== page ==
GLOBAL - Over 30 international pension schemes have applied for authorisation under the Isle of Man's pensions legislation, a little over a year after it came into force.
Within the next couple of months the island’s Insurance and Pensions Authority expects some schemes to be approved.
Six service providers have been granted registered status under the legislation, with a further four still under consideration. The 10 include administrators, trustee companies and actuaries. The IPA does stringent checks on service providers as part of the licensing process.
Mike Lightfoot, marketing executive for pensions with the Isle of Man Insurance and Pensions Authority, said that current uncertainties in markets and pensions strengthened the Isle of Man’s position as a pensions jurisdiction because companies are more concerned to choose a base that is safe and well regulated.
The Isle of Man’s legislation sets out a framework for international pensions suitable for multinational companies with internationally mobile employees in several countries. The rules leave a lot of flexibility to meet local requirements in the countries where expatriate workers are based.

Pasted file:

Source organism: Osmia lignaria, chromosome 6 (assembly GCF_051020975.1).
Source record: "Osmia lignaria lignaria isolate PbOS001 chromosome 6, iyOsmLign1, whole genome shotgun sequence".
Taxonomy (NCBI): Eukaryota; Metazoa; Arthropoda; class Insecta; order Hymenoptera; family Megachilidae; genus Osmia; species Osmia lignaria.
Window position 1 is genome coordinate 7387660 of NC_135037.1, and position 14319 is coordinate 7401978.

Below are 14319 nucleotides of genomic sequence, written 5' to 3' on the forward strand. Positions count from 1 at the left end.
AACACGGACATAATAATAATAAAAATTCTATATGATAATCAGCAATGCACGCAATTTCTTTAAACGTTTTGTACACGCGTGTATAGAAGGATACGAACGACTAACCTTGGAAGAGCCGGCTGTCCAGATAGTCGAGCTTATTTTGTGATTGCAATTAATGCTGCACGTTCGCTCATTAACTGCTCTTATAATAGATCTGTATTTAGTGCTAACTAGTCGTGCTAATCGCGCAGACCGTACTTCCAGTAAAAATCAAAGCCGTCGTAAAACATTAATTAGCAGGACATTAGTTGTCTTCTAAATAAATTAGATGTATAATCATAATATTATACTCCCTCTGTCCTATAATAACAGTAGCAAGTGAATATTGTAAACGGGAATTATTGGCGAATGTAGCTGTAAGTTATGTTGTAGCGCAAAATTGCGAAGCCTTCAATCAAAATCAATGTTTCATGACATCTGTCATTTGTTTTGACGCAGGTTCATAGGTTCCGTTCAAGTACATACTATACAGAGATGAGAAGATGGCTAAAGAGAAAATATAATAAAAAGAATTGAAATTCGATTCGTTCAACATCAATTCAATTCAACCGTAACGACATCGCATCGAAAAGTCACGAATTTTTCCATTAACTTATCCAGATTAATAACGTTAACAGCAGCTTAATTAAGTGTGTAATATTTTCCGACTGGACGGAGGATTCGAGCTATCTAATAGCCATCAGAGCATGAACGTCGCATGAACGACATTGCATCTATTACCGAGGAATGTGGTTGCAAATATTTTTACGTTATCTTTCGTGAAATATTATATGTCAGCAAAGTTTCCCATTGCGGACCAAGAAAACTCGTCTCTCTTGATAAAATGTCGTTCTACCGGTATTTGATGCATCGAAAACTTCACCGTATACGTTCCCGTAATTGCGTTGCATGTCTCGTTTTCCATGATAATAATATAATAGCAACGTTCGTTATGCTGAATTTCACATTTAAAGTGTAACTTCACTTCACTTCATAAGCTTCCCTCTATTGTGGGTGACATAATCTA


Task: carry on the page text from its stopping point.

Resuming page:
Expatriates have the means through an Isle of Man scheme to consolidate their pensions provision: “Rather than have a lot of small entitlements employees have a central way to maintain their benefits,” Lightfoot added.
Lightfoot said that currently many companies are ‘jurisdiction shopping’: they may have made an arrangement a few years ago but are now reassessing their international pensions arrangements and looking at other possible domiciles.
Lightfoot was confident that the Isle of Man’s status outside the EU would not damage its business prospects as far as international pensions were concerned: “Europe is not a major trading partner for the Isle of Man.
“We get a lot of interest from the Middle East for international schemes. There is also interest from countries across Asia.”
The PPF 7800 deficit was slashed in half last month as gilt yields rose. Victoria Ticha asks if this is the start of a longer trend
Frank Field is to warn Sir Philip Green not to sell his Arcadia business without ensuring defined benefit (DB) pensions are adequately protected, PP can confirm.
Some 79% of people would like to see stricter rules and checks to ensure pension pots are secure, according to a survey by the Pensions and Lifetime Savings Association (PLSA).
An analysis of IGC annual reports finds some lacking in information on value for money, costs and charges, and investment performance. James Phillips explores the findings